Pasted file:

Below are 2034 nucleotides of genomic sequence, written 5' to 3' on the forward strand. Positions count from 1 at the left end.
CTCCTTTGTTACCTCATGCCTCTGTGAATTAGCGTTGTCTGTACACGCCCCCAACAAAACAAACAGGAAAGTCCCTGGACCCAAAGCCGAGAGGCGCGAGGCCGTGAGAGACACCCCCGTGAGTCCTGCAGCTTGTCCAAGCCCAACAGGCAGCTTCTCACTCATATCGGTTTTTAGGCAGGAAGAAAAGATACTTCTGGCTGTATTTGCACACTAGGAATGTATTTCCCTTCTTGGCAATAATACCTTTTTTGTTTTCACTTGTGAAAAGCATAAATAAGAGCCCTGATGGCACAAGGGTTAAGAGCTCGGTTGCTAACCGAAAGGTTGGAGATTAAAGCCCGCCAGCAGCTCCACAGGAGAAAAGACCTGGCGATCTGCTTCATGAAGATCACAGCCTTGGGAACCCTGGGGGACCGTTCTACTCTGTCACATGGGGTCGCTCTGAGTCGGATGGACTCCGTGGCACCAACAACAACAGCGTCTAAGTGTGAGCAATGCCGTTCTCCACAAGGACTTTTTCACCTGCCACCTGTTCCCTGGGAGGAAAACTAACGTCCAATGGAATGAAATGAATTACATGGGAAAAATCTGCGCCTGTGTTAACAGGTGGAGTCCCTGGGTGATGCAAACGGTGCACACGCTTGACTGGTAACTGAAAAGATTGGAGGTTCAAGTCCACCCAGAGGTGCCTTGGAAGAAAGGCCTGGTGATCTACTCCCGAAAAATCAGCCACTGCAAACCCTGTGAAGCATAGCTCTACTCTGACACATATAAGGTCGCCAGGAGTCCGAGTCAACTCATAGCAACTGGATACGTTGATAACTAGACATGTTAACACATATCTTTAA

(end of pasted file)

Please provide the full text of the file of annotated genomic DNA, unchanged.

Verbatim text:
Below are 2034 nucleotides of genomic sequence, written 5' to 3' on the forward strand. Positions count from 1 at the left end.
CTCCTTTGTTACCTCATGCCTCTGTGAATTAGCGTTGTCTGTACACGCCCCCAACAAAACAAACAGGAAAGTCCCTGGACCCAAAGCCGAGAGGCGCGAGGCCGTGAGAGACACCCCCGTGAGTCCTGCAGCTTGTCCAAGCCCAACAGGCAGCTTCTCACTCATATCGGTTTTTAGGCAGGAAGAAAAGATACTTCTGGCTGTATTTGCACACTAGGAATGTATTTCCCTTCTTGGCAATAATACCTTTTTTGTTTTCACTTGTGAAAAGCATAAATAAGAGCCCTGATGGCACAAGGGTTAAGAGCTCGGTTGCTAACCGAAAGGTTGGAGATTAAAGCCCGCCAGCAGCTCCACAGGAGAAAAGACCTGGCGATCTGCTTCATGAAGATCACAGCCTTGGGAACCCTGGGGGACCGTTCTACTCTGTCACATGGGGTCGCTCTGAGTCGGATGGACTCCGTGGCACCAACAACAACAGCGTCTAAGTGTGAGCAATGCCGTTCTCCACAAGGACTTTTTCACCTGCCACCTGTTCCCTGGGAGGAAAACTAACGTCCAATGGAATGAAATGAATTACATGGGAAAAATCTGCGCCTGTGTTAACAGGTGGAGTCCCTGGGTGATGCAAACGGTGCACACGCTTGACTGGTAACTGAAAAGATTGGAGGTTCAAGTCCACCCAGAGGTGCCTTGGAAGAAAGGCCTGGTGATCTACTCCCGAAAAATCAGCCACTGCAAACCCTGTGAAGCATAGCTCTACTCTGACACATATAAGGTCGCCAGGAGTCCGAGTCAACTCATAGCAACTGGATACGTTGATAACTAGACATGTTAACACATATCTTTAA